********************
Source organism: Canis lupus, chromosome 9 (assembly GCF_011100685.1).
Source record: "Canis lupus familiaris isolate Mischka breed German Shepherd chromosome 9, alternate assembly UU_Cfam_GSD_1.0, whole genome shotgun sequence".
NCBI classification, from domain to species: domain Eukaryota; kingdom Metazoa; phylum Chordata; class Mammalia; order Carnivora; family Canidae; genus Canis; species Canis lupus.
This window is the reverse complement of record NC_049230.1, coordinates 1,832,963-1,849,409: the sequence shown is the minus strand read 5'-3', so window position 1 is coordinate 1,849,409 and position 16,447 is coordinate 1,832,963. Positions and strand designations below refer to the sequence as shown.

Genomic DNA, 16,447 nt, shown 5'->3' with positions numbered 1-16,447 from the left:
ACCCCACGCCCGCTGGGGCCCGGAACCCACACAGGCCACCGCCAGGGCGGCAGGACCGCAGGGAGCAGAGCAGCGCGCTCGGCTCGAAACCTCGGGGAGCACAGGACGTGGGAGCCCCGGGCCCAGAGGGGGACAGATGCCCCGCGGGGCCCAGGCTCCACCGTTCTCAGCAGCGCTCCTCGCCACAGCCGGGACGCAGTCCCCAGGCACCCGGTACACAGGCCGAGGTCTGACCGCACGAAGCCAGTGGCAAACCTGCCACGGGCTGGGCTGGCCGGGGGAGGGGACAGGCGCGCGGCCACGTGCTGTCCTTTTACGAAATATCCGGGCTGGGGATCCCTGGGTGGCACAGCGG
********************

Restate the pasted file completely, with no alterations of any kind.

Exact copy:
Source organism: Canis lupus, chromosome 9 (assembly GCF_011100685.1).
Source record: "Canis lupus familiaris isolate Mischka breed German Shepherd chromosome 9, alternate assembly UU_Cfam_GSD_1.0, whole genome shotgun sequence".
NCBI classification, from domain to species: domain Eukaryota; kingdom Metazoa; phylum Chordata; class Mammalia; order Carnivora; family Canidae; genus Canis; species Canis lupus.
This window is the reverse complement of record NC_049230.1, coordinates 1,832,963-1,849,409: the sequence shown is the minus strand read 5'-3', so window position 1 is coordinate 1,849,409 and position 16,447 is coordinate 1,832,963. Positions and strand designations below refer to the sequence as shown.

Genomic DNA, 16,447 nt, shown 5'->3' with positions numbered 1-16,447 from the left:
ACCCCACGCCCGCTGGGGCCCGGAACCCACACAGGCCACCGCCAGGGCGGCAGGACCGCAGGGAGCAGAGCAGCGCGCTCGGCTCGAAACCTCGGGGAGCACAGGACGTGGGAGCCCCGGGCCCAGAGGGGGACAGATGCCCCGCGGGGCCCAGGCTCCACCGTTCTCAGCAGCGCTCCTCGCCACAGCCGGGACGCAGTCCCCAGGCACCCGGTACACAGGCCGAGGTCTGACCGCACGAAGCCAGTGGCAAACCTGCCACGGGCTGGGCTGGCCGGGGGAGGGGACAGGCGCGCGGCCACGTGCTGTCCTTTTACGAAATATCCGGGCTGGGGATCCCTGGGTGGCACAGCGG